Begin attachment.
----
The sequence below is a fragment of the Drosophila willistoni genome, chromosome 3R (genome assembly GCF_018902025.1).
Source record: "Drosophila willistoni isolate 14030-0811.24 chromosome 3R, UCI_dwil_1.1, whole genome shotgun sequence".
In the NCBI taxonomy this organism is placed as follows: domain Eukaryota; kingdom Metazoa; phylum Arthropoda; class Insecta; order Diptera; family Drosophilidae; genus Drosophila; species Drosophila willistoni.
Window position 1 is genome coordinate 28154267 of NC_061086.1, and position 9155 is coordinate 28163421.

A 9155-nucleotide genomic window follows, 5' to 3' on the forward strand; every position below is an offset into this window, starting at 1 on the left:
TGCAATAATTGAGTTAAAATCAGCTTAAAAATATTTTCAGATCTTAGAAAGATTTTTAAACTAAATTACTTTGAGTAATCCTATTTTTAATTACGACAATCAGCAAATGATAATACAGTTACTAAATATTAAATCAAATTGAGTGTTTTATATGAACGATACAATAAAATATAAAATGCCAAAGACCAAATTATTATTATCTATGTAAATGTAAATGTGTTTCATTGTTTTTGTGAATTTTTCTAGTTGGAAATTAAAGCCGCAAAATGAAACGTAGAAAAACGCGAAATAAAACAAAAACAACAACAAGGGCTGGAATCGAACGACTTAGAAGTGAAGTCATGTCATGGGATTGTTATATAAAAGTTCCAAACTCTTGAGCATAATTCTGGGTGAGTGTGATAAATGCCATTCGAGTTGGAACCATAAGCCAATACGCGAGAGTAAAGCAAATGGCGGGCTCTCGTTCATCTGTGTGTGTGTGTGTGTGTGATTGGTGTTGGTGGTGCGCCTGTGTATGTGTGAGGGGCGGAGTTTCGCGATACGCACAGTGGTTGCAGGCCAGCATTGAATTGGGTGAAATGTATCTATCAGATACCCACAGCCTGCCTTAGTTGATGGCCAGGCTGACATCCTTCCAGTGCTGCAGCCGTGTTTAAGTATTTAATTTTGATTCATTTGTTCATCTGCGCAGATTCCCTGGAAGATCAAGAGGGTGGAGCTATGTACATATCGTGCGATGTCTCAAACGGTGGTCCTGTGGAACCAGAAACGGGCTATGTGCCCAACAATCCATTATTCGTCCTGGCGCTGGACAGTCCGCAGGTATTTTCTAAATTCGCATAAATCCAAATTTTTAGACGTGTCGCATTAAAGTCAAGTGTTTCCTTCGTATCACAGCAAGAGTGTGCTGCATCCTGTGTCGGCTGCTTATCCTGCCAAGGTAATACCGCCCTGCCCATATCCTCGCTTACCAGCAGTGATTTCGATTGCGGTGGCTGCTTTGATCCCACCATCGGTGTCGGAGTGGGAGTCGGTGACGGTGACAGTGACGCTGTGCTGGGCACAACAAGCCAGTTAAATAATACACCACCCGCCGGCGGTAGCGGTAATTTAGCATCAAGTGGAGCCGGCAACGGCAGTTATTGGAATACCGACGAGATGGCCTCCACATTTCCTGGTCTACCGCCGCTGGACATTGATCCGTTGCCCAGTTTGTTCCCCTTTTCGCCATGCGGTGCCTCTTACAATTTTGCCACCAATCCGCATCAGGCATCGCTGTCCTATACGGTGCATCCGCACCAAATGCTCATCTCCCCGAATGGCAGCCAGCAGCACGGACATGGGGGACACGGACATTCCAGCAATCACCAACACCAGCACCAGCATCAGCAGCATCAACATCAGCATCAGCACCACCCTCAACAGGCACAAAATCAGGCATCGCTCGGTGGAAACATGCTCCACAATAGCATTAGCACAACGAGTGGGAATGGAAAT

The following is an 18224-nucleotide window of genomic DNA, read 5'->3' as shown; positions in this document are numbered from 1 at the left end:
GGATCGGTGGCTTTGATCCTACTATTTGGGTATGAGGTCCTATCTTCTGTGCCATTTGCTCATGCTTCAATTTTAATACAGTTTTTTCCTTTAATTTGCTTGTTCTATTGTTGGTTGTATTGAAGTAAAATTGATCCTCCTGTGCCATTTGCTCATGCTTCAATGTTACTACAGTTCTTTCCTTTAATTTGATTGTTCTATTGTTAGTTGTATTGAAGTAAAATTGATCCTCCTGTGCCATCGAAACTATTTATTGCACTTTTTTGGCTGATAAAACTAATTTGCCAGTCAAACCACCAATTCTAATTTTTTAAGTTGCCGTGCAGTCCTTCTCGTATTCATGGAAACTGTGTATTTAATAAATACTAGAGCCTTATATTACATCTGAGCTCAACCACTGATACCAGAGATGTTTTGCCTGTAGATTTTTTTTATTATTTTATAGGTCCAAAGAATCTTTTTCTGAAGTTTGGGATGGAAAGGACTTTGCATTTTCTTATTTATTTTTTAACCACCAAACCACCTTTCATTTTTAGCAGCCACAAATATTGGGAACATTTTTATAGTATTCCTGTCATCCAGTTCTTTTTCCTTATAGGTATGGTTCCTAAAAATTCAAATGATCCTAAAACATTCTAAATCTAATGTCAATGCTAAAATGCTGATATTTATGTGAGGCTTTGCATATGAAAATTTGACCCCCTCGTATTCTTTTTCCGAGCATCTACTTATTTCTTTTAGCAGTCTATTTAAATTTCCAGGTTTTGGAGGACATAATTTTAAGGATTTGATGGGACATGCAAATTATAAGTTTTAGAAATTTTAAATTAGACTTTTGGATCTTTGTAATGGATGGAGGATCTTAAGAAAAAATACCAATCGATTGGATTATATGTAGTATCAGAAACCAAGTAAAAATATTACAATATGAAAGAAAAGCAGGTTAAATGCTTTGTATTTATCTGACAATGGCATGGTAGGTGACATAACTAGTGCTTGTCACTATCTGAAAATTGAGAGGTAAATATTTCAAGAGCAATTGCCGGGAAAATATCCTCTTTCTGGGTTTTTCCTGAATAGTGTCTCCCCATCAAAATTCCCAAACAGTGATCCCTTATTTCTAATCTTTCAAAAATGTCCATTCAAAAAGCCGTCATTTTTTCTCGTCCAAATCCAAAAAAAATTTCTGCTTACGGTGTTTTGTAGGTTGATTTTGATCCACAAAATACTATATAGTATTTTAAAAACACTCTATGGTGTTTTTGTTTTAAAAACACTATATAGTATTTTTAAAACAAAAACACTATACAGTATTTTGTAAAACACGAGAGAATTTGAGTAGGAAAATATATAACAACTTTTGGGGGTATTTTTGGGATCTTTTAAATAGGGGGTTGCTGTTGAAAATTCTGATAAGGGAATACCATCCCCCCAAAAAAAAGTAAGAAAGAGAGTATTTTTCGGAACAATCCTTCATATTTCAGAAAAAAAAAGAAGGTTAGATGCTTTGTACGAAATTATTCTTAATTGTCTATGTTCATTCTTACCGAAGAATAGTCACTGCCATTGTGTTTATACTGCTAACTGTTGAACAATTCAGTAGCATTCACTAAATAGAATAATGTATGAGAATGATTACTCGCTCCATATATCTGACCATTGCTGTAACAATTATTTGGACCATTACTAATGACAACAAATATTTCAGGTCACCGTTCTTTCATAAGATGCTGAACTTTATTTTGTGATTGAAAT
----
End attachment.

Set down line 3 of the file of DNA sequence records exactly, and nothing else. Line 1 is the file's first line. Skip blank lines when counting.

In the NCBI taxonomy this organism is placed as follows: domain Eukaryota; kingdom Metazoa; phylum Arthropoda; class Insecta; order Diptera; family Drosophilidae; genus Drosophila; species Drosophila willistoni.